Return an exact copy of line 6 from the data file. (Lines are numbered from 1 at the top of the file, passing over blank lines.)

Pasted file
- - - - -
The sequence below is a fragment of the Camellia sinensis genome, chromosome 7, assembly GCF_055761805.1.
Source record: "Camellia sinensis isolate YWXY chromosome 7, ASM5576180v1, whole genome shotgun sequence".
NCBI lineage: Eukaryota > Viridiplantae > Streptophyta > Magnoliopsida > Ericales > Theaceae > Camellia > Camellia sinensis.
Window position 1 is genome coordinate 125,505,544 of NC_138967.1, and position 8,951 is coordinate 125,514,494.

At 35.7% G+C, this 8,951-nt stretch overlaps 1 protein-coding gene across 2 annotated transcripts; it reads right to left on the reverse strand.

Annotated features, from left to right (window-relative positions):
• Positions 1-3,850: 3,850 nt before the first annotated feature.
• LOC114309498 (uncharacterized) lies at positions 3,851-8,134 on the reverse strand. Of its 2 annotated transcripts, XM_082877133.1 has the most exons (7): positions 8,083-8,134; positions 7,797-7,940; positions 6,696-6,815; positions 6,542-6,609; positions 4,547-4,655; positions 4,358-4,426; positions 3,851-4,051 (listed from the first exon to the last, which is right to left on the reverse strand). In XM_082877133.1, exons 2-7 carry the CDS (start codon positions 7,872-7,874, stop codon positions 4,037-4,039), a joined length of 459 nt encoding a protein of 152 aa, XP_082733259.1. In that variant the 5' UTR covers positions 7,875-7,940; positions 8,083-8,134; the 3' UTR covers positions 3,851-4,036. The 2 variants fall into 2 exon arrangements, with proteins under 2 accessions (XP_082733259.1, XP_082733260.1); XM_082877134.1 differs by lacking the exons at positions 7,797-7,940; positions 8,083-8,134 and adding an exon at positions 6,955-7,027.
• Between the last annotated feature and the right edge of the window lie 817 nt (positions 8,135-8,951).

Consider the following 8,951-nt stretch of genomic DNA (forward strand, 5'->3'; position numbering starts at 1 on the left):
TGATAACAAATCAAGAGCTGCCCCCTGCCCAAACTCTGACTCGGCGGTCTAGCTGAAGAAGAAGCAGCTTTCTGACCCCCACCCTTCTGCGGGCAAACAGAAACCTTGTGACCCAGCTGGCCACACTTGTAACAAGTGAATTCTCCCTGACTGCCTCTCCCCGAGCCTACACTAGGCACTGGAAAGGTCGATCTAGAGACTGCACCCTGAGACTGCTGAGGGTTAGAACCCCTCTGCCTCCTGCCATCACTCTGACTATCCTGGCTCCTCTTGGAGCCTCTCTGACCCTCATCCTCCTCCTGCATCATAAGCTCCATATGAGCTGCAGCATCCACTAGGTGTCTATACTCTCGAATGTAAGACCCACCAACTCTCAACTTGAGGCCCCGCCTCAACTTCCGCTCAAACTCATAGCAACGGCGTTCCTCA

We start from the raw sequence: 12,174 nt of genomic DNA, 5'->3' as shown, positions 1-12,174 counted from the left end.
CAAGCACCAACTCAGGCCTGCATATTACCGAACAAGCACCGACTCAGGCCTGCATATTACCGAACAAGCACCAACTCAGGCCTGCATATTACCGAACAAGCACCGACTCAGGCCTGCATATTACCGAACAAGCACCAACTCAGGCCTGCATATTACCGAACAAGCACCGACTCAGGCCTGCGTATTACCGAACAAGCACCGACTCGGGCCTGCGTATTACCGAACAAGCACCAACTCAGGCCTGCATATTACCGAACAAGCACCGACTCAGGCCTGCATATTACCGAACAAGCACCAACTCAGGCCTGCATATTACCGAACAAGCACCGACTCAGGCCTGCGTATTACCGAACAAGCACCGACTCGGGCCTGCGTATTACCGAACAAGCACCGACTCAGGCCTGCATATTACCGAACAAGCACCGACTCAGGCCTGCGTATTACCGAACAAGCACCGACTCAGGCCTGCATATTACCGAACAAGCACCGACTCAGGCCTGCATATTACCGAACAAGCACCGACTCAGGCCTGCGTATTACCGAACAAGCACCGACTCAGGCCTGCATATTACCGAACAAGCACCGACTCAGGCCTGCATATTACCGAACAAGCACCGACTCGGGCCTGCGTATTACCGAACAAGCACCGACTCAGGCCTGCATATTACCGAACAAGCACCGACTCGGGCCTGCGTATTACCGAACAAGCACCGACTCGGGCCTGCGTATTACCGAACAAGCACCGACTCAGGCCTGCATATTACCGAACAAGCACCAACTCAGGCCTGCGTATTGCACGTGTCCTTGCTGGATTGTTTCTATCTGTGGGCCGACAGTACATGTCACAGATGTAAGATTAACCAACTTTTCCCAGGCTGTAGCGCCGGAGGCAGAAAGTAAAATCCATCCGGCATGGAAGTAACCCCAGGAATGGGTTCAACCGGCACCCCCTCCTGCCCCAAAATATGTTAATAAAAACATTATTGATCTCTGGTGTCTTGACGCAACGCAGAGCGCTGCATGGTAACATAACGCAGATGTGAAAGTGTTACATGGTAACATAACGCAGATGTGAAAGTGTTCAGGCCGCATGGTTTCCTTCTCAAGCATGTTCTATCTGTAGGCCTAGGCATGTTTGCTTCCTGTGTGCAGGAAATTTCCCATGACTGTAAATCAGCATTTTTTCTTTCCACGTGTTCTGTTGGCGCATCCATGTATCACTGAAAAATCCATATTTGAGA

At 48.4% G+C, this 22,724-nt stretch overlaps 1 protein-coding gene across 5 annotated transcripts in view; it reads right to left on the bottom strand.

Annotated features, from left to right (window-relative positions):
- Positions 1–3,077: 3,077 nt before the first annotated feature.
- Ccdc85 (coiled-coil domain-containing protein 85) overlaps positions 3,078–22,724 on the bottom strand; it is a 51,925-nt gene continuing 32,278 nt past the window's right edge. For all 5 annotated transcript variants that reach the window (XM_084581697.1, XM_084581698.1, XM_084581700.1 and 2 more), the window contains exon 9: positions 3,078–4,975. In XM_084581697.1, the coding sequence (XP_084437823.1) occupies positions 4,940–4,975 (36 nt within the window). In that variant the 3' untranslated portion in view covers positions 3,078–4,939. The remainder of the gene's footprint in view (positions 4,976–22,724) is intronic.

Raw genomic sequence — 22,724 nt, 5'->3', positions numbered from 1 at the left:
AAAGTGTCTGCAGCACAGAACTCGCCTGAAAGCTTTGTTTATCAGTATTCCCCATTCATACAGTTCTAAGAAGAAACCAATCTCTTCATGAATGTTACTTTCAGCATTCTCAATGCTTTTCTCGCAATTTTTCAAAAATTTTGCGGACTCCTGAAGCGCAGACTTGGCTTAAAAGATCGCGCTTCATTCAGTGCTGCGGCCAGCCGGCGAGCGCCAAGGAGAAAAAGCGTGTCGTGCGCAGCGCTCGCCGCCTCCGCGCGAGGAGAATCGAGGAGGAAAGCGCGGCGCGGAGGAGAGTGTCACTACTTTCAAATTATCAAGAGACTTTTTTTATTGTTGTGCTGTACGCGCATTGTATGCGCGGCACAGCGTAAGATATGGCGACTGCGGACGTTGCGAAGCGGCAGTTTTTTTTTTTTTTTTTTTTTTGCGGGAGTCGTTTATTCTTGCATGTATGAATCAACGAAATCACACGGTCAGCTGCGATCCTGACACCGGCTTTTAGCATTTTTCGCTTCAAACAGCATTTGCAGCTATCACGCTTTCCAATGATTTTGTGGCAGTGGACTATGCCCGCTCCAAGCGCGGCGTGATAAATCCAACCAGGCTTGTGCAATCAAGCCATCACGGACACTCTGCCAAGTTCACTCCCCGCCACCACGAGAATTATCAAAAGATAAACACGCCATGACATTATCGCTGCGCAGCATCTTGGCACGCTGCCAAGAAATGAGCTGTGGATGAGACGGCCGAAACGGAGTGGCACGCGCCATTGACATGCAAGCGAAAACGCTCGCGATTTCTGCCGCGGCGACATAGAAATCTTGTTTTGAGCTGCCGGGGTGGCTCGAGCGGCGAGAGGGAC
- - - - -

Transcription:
Annotated features, from left to right (window-relative positions):